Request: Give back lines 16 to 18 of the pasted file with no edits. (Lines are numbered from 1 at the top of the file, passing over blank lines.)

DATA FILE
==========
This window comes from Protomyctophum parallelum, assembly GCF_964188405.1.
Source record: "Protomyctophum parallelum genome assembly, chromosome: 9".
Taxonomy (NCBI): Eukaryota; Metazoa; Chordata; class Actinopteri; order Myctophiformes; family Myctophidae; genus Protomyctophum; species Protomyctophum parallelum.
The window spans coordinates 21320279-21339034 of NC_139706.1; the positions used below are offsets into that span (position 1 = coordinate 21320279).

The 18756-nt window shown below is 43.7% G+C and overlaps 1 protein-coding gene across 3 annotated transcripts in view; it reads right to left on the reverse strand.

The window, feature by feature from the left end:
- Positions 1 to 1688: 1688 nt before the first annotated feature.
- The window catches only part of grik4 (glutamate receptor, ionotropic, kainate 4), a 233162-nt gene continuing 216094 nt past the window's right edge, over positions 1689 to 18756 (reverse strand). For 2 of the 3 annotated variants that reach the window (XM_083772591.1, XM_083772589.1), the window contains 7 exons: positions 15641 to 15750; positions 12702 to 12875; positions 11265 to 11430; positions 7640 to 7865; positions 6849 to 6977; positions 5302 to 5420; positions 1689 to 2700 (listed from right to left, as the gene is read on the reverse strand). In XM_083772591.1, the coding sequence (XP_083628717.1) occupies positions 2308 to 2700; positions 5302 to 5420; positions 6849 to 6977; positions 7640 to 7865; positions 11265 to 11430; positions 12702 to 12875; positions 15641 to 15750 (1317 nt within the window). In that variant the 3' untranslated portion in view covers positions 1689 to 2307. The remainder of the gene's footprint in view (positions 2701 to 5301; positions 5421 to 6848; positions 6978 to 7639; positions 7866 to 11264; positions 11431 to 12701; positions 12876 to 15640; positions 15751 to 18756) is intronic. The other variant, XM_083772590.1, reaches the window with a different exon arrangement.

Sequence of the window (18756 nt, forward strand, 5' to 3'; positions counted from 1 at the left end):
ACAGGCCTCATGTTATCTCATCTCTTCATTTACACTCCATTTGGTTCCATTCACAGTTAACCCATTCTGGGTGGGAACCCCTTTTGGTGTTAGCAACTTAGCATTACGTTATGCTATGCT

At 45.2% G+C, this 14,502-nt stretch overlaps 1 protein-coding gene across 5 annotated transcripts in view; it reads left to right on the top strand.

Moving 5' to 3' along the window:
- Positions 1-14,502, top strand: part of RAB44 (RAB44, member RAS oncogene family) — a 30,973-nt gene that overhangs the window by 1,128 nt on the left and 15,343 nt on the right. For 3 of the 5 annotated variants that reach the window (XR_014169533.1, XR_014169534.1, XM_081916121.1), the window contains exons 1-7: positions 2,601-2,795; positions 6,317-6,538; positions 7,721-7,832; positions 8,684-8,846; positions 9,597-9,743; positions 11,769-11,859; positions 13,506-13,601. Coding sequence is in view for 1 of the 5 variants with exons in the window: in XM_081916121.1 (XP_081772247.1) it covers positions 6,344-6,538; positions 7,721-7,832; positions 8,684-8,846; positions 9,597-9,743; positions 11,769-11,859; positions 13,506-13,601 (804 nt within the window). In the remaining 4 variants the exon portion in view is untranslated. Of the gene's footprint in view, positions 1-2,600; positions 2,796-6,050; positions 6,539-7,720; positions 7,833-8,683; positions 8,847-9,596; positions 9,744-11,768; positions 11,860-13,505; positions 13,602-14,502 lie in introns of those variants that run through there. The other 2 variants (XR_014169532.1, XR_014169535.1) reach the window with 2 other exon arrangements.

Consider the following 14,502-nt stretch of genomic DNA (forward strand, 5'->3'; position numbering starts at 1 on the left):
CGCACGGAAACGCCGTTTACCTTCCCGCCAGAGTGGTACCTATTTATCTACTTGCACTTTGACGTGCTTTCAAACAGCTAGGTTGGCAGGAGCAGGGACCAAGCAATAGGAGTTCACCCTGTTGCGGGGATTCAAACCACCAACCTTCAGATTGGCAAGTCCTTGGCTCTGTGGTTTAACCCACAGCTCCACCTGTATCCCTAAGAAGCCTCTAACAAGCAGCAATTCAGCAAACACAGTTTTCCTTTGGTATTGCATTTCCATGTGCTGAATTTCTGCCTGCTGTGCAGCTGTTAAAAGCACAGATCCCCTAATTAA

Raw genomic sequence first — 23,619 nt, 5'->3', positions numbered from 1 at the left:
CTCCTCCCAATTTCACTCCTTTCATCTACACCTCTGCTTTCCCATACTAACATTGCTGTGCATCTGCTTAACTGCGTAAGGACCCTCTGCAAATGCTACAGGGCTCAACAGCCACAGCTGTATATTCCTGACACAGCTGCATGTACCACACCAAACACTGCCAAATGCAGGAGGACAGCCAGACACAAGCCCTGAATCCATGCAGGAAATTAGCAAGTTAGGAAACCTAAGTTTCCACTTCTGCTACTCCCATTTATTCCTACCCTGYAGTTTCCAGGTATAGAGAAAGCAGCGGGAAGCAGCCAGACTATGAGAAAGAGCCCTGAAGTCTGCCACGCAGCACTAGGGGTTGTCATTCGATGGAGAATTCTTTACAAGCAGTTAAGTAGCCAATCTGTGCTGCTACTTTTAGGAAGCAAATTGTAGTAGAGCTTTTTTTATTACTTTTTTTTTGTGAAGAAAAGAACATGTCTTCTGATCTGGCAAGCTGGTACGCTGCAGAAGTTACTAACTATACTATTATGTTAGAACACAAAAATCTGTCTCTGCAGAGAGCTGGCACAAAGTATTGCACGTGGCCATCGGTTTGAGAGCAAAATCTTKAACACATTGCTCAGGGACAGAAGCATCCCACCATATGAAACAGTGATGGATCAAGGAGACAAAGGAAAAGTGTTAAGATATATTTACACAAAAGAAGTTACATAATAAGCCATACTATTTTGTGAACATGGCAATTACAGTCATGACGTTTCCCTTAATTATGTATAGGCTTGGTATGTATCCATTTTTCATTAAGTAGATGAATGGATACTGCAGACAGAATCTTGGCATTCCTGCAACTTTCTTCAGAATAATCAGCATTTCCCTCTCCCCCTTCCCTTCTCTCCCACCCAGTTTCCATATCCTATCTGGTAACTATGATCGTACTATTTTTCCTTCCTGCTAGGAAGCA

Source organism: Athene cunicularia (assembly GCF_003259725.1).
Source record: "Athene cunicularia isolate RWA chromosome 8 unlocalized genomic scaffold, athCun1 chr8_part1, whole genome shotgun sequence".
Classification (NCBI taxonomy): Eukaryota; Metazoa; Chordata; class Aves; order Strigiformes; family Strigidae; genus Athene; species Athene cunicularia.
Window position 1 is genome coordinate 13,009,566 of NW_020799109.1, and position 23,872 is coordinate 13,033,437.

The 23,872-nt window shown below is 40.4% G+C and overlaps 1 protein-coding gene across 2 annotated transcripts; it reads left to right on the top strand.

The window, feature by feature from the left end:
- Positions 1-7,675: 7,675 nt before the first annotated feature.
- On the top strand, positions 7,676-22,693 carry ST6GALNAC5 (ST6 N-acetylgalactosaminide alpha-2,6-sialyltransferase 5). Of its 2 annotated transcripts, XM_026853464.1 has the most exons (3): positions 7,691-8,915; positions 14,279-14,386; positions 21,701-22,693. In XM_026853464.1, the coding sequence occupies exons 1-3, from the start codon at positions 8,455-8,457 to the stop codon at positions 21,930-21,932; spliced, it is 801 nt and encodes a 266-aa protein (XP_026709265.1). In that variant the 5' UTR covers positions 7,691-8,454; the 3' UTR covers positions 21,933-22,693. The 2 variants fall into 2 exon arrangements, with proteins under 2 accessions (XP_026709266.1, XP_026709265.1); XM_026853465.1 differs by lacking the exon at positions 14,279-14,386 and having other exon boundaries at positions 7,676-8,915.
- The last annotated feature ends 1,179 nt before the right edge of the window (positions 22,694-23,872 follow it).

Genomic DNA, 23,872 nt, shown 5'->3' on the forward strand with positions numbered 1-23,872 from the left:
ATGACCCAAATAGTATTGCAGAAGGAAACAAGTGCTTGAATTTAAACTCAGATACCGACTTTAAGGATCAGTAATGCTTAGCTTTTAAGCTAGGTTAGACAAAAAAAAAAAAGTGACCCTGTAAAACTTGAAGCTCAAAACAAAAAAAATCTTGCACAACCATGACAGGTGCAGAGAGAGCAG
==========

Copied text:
Raw genomic sequence first — 23,619 nt, 5'->3', positions numbered from 1 at the left:
CTCCTCCCAATTTCACTCCTTTCATCTACACCTCTGCTTTCCCATACTAACATTGCTGTGCATCTGCTTAACTGCGTAAGGACCCTCTGCAAATGCTACAGGGCTCAACAGCCACAGCTGTATATTCCTGACACAGCTGCATGTACCACACCAAACACTGCCAAATGCAGGAGGACAGCCAGACACAAGCCCTGAATCCATGCAGGAAATTAGCAAGTTAGGAAACCTAAGTTTCCACTTCTGCTACTCCCATTTATTCCTACCCTGYAGTTTCCAGGTATAGAGAAAGCAGCGGGAAGCAGCCAGACTATGAGAAAGAGCCCTGAAGTCTGCCACGCAGCACTAGGGGTTGTCATTCGATGGAGAATTCTTTACAAGCAGTTAAGTAGCCAATCTGTGCTGCTACTTTTAGGAAGCAAATTGTAGTAGAGCTTTTTTTATTACTTTTTTTTTGTGAAGAAAAGAACATGTCTTCTGATCTGGCAAGCTGGTACGCTGCAGAAGTTACTAACTATACTATTATGTTAGAACACAAAAATCTGTCTCTGCAGAGAGCTGGCACAAAGTATTGCACGTGGCCATCGGTTTGAGAGCAAAATCTTKAACACATTGCTCAGGGACAGAAGCATCCCACCATATGAAACAGTGATGGATCAAGGAGACAAAGGAAAAGTGTTAAGATATATTTACACAAAAGAAGTTACATAATAAGCCATACTATTTTGTGAACATGGCAATTACAGTCATGACGTTTCCCTTAATTATGTATAGGCTTGGTATGTATCCATTTTTCATTAAGTAGATGAATGGATACTGCAGACAGAATCTTGGCATTCCTGCAACTTTCTTCAGAATAATCAGCATTTCCCTCTCCCCCTTCCCTTCTCTCCCACCCAGTTTCCATATCCTATCTGGTAACTATGATCGTACTATTTTTCCTTCCTGCTAGGAAGCA

Source organism: Athene cunicularia (assembly GCF_003259725.1).